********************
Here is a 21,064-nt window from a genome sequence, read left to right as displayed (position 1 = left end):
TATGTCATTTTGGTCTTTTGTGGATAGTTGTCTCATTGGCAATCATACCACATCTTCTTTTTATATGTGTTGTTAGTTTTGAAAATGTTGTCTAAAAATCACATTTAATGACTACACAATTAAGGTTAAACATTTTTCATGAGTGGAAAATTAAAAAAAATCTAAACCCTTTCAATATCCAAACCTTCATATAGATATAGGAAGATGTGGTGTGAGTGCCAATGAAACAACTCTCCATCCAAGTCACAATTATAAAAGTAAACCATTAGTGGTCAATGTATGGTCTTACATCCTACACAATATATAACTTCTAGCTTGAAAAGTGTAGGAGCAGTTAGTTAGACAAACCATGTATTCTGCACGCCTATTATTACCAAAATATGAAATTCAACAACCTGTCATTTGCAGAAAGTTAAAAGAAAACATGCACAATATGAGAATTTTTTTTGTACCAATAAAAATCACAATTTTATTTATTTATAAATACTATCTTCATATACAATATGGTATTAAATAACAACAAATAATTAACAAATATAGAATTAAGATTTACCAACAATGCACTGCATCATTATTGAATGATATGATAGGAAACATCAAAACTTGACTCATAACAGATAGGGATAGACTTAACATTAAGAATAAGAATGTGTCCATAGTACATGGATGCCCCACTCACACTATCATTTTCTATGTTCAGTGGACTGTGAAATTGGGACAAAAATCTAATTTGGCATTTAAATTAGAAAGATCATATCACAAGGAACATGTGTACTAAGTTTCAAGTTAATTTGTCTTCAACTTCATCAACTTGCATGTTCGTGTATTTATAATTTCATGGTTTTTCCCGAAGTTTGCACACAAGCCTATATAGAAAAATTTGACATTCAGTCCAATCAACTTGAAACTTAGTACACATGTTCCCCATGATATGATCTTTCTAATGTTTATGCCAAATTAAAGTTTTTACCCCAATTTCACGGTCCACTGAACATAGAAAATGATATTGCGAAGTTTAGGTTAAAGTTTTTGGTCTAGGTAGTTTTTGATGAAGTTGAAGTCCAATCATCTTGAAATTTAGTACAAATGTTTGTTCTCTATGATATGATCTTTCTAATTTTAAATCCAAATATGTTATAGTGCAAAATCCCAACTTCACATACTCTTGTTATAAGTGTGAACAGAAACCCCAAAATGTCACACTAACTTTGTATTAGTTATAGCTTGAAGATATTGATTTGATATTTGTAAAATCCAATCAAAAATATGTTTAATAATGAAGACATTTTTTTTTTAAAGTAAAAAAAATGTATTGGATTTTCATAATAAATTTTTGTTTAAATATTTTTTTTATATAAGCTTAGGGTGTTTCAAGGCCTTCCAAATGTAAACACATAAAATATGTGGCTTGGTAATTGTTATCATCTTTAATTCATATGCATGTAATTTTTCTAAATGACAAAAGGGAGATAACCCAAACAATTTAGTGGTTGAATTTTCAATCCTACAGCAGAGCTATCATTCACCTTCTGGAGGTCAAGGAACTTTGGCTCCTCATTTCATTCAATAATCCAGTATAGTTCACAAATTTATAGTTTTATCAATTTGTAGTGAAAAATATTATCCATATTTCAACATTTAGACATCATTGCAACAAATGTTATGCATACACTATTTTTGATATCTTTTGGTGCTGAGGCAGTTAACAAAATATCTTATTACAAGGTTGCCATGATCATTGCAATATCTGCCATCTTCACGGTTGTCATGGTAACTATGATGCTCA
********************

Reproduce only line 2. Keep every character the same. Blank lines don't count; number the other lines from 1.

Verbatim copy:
TATGTCATTTTGGTCTTTTGTGGATAGTTGTCTCATTGGCAATCATACCACATCTTCTTTTTATATGTGTTGTTAGTTTTGAAAATGTTGTCTAAAAATCACATTTAATGACTACACAATTAAGGTTAAACATTTTTCATGAGTGGAAAATTAAAAAAAATCTAAACCCTTTCAATATCCAAACCTTCATATAGATATAGGAAGATGTGGTGTGAGTGCCAATGAAACAACTCTCCATCCAAGTCACAATTATAAAAGTAAACCATTAGTGGTCAATGTATGGTCTTACATCCTACACAATATATAACTTCTAGCTTGAAAAGTGTAGGAGCAGTTAGTTAGACAAACCATGTATTCTGCACGCCTATTATTACCAAAATATGAAATTCAACAACCTGTCATTTGCAGAAAGTTAAAAGAAAACATGCACAATATGAGAATTTTTTTTGTACCAATAAAAATCACAATTTTATTTATTTATAAATACTATCTTCATATACAATATGGTATTAAATAACAACAAATAATTAACAAATATAGAATTAAGATTTACCAACAATGCACTGCATCATTATTGAATGATATGATAGGAAACATCAAAACTTGACTCATAACAGATAGGGATAGACTTAACATTAAGAATAAGAATGTGTCCATAGTACATGGATGCCCCACTCACACTATCATTTTCTATGTTCAGTGGACTGTGAAATTGGGACAAAAATCTAATTTGGCATTTAAATTAGAAAGATCATATCACAAGGAACATGTGTACTAAGTTTCAAGTTAATTTGTCTTCAACTTCATCAACTTGCATGTTCGTGTATTTATAATTTCATGGTTTTTCCCGAAGTTTGCACACAAGCCTATATAGAAAAATTTGACATTCAGTCCAATCAACTTGAAACTTAGTACACATGTTCCCCATGATATGATCTTTCTAATGTTTATGCCAAATTAAAGTTTTTACCCCAATTTCACGGTCCACTGAACATAGAAAATGATATTGCGAAGTTTAGGTTAAAGTTTTTGGTCTAGGTAGTTTTTGATGAAGTTGAAGTCCAATCATCTTGAAATTTAGTACAAATGTTTGTTCTCTATGATATGATCTTTCTAATTTTAAATCCAAATATGTTATAGTGCAAAATCCCAACTTCACATACTCTTGTTATAAGTGTGAACAGAAACCCCAAAATGTCACACTAACTTTGTATTAGTTATAGCTTGAAGATATTGATTTGATATTTGTAAAATCCAATCAAAAATATGTTTAATAATGAAGACATTTTTTTTTTAAAGTAAAAAAAATGTATTGGATTTTCATAATAAATTTTTGTTTAAATATTTTTTTTATATAAGCTTAGGGTGTTTCAAGGCCTTCCAAATGTAAACACATAAAATATGTGGCTTGGTAATTGTTATCATCTTTAATTCATATGCATGTAATTTTTCTAAATGACAAAAGGGAGATAACCCAAACAATTTAGTGGTTGAATTTTCAATCCTACAGCAGAGCTATCATTCACCTTCTGGAGGTCAAGGAACTTTGGCTCCTCATTTCATTCAATAATCCAGTATAGTTCACAAATTTATAGTTTTATCAATTTGTAGTGAAAAATATTATCCATATTTCAACATTTAGACATCATTGCAACAAATGTTATGCATACACTATTTTTGATATCTTTTGGTGCTGAGGCAGTTAACAAAATATCTTATTACAAGGTTGCCATGATCATTGCAATATCTGCCATCTTCACGGTTGTCATGGTAACTATGATGCTCA